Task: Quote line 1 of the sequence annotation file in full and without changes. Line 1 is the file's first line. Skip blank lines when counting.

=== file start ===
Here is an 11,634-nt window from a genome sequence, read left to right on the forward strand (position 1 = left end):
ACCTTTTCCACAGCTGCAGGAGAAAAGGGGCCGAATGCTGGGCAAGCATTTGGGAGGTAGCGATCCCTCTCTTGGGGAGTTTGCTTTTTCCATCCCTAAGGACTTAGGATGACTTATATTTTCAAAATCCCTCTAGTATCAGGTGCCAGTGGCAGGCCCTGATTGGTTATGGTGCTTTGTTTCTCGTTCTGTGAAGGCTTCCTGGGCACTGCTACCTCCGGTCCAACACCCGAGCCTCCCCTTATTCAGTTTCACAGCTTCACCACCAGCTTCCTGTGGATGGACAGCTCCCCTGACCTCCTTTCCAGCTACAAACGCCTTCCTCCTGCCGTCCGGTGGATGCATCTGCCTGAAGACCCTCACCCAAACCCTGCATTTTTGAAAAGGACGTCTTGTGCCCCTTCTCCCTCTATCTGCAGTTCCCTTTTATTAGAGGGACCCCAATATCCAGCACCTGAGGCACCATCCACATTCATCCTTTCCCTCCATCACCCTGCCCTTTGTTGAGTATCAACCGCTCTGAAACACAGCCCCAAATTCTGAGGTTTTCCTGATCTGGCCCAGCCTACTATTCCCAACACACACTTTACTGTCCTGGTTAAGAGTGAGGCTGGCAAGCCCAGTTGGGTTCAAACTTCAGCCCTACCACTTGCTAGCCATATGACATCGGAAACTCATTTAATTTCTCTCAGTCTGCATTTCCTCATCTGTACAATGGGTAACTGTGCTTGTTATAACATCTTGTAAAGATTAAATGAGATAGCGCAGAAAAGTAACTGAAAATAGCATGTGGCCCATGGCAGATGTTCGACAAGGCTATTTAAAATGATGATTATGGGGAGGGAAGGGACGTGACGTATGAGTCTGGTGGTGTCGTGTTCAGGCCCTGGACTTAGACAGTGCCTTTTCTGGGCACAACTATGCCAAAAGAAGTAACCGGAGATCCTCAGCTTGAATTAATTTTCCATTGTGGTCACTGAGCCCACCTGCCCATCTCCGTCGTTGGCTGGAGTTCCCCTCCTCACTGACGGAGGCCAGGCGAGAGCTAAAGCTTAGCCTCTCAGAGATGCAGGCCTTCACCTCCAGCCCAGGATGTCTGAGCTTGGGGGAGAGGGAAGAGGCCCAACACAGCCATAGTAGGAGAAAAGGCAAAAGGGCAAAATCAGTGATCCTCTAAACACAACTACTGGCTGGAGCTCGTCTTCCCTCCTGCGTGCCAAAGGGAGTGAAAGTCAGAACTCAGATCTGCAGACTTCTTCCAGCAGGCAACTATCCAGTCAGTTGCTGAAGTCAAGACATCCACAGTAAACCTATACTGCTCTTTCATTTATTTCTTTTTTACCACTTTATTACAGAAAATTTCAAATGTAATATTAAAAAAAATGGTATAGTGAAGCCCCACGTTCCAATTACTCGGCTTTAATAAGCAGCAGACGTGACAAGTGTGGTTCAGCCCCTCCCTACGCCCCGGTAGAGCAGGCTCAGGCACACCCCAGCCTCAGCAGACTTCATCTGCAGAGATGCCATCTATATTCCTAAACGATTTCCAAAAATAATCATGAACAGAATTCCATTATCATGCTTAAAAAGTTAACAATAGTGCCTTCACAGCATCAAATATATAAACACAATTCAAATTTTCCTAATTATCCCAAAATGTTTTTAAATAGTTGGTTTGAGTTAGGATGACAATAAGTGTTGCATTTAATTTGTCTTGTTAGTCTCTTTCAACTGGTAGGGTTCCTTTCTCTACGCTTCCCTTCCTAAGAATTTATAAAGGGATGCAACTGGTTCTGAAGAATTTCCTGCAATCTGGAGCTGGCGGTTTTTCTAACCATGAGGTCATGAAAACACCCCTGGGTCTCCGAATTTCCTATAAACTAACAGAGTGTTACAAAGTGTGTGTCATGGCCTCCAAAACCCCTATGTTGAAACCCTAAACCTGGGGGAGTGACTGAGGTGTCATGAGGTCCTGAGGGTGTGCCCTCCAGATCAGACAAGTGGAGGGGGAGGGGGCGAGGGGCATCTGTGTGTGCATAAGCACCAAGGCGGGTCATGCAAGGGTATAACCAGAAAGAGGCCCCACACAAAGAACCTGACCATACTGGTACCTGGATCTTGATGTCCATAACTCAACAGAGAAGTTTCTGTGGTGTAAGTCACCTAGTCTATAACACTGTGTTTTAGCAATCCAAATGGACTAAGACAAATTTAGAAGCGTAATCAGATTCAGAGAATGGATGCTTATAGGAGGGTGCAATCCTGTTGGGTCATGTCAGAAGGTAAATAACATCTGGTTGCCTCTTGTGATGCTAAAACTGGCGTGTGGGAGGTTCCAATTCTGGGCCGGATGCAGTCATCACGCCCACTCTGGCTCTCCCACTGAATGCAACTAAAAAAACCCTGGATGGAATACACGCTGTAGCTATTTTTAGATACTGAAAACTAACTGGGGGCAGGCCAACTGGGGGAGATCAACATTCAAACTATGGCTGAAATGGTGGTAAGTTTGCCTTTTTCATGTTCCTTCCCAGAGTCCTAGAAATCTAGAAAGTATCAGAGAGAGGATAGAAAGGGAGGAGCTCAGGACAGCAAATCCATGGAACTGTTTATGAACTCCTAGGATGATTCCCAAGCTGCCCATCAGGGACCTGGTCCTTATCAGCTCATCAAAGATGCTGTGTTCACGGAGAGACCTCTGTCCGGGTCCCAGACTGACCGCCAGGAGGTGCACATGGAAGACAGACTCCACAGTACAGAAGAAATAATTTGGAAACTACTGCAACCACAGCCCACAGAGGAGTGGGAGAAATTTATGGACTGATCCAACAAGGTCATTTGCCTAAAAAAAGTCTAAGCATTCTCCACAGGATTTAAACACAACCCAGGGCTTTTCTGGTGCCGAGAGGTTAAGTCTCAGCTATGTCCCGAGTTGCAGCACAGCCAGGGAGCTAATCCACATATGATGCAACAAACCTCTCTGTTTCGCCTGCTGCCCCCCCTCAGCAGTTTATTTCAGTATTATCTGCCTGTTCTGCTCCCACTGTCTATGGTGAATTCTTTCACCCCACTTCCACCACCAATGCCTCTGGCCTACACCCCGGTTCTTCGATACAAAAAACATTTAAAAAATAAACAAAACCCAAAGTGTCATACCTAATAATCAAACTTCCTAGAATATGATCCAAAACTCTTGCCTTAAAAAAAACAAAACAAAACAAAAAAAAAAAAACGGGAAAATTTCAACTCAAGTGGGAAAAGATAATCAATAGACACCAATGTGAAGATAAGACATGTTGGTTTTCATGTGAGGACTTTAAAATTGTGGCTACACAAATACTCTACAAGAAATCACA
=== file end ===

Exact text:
Here is an 11,634-nt window from a genome sequence, read left to right on the forward strand (position 1 = left end):